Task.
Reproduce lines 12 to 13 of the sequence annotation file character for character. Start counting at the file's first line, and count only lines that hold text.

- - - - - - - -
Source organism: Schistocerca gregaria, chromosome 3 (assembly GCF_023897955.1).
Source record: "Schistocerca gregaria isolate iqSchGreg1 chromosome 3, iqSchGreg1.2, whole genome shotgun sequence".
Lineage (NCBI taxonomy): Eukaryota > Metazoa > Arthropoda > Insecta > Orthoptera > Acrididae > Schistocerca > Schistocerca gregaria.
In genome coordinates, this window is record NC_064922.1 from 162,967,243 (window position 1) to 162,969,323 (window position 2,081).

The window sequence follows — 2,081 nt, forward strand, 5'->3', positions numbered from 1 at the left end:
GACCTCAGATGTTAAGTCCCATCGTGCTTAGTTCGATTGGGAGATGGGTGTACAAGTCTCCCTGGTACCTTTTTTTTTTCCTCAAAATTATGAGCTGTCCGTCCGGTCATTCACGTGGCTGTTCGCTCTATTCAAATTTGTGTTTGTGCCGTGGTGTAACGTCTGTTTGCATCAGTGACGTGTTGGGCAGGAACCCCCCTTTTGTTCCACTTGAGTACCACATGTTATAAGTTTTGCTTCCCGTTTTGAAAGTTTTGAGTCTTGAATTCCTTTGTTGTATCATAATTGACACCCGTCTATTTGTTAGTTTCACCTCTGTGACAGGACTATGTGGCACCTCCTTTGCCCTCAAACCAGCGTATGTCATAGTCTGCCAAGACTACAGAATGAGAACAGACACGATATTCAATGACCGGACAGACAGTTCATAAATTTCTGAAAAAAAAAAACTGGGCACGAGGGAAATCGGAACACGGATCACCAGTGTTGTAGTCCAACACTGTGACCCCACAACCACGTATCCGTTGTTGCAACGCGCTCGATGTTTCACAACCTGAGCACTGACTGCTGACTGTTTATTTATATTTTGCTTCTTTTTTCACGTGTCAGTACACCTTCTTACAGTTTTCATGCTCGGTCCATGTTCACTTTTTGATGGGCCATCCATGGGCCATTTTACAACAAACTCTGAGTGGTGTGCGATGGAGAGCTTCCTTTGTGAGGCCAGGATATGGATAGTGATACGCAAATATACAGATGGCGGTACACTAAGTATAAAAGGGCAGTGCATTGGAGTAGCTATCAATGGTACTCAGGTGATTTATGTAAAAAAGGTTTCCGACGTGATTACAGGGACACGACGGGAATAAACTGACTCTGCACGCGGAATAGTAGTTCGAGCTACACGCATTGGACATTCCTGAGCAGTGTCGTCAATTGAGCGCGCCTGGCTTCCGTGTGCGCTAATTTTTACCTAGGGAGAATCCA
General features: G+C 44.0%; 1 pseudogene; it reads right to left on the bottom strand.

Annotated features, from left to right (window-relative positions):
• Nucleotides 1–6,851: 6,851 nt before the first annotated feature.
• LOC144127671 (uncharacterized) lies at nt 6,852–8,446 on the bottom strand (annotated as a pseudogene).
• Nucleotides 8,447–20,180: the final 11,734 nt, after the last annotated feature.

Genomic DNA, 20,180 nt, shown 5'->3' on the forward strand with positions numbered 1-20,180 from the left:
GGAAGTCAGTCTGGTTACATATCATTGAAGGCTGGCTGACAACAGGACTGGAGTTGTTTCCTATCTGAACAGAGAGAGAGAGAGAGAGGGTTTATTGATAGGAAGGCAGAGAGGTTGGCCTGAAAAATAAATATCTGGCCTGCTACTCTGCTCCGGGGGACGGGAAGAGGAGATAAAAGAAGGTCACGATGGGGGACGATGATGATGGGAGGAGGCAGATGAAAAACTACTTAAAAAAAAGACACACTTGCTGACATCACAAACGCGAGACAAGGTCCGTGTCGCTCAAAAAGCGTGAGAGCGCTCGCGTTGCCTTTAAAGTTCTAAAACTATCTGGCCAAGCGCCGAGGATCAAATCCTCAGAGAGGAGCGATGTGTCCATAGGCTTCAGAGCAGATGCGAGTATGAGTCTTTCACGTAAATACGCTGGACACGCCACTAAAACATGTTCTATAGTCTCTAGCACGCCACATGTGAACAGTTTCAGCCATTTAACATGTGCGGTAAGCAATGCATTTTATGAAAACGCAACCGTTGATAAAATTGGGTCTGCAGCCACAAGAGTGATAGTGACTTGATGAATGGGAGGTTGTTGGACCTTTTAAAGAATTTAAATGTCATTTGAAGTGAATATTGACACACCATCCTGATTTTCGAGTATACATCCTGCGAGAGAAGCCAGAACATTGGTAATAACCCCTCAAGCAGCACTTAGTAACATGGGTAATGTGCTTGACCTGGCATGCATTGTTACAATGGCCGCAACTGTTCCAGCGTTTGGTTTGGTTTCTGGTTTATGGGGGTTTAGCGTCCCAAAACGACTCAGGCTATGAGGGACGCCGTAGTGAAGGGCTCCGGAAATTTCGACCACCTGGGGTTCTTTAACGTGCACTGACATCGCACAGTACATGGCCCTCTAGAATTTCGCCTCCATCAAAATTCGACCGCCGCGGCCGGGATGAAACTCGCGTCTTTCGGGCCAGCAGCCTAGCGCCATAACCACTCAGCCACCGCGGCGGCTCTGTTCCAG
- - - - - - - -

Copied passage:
Genomic DNA, 20,180 nt, shown 5'->3' on the forward strand with positions numbered 1-20,180 from the left:
GGAAGTCAGTCTGGTTACATATCATTGAAGGCTGGCTGACAACAGGACTGGAGTTGTTTCCTATCTGAACAGAGAGAGAGAGAGAGAGGGTTTATTGATAGGAAGGCAGAGAGGTTGGCCTGAAAAATAAATATCTGGCCTGCTACTCTGCTCCGGGGGACGGGAAGAGGAGATAAAAGAAGGTCACGATGGGGGACGATGATGATGGGAGGAGGCAGATGAAAAACTACTTAAAAAAAAGACACACTTGCTGACATCACAAACGCGAGACAAGGTCCGTGTCGCTCAAAAAGCGTGAGAGCGCTCGCGTTGCCTTTAAAGTTCTAAAACTATCTGGCCAAGCGCCGAGGATCAAATCCTCAGAGAGGAGCGATGTGTCCATAGGCTTCAGAGCAGATGCGAGTATGAGTCTTTCACGTAAATACGCTGGACACGCCACTAAAACATGTTCTATAGTCTCTAGCACGCCACATGTGAACAGTTTCAGCCATTTAACATGTGCGGTAAGCAATGCATTTTATGAAAACGCAACCGTTGATAAAATTGGGTCTGCAGCCACAAGAGTGATAGTGACTTGATGAATGGGAGGTTGTTGGACCTTTTAAAGAATTTAAATGTCATTTGAAGTGAATATTGACACACCATCCTGATTTTCGAGTATACATCCTGCGAGAGAAGCCAGAACATTGGTAATAACCCCTCAAGCAGCACTTAGTAACATGGGTAATGTGCTTGACCTGGCATGCATTGTTACAATGGCCGCAACTGTTCCAGCGTTTGGTTTGGTTTCTGGTTTATGGGGGTTTAGCGTCCCAAAACGACTCAGGCTATGAGGGACGCCGTAGTGAAGGGCTCCGGAAATTTCGACCACCTGGGGTTCTTTAACGTGCACTGACATCGCACAGTACATGGCCCTCTAGAATTTCGCCTCCATCAAAATTCGACCGCCGCGGCCGGGATGAAACTCGCGTCTTTCGGGCCAGCAGCCTAGCGCCATAACCACTCAGCCACCGCGGCGGCTCTGTTCCAG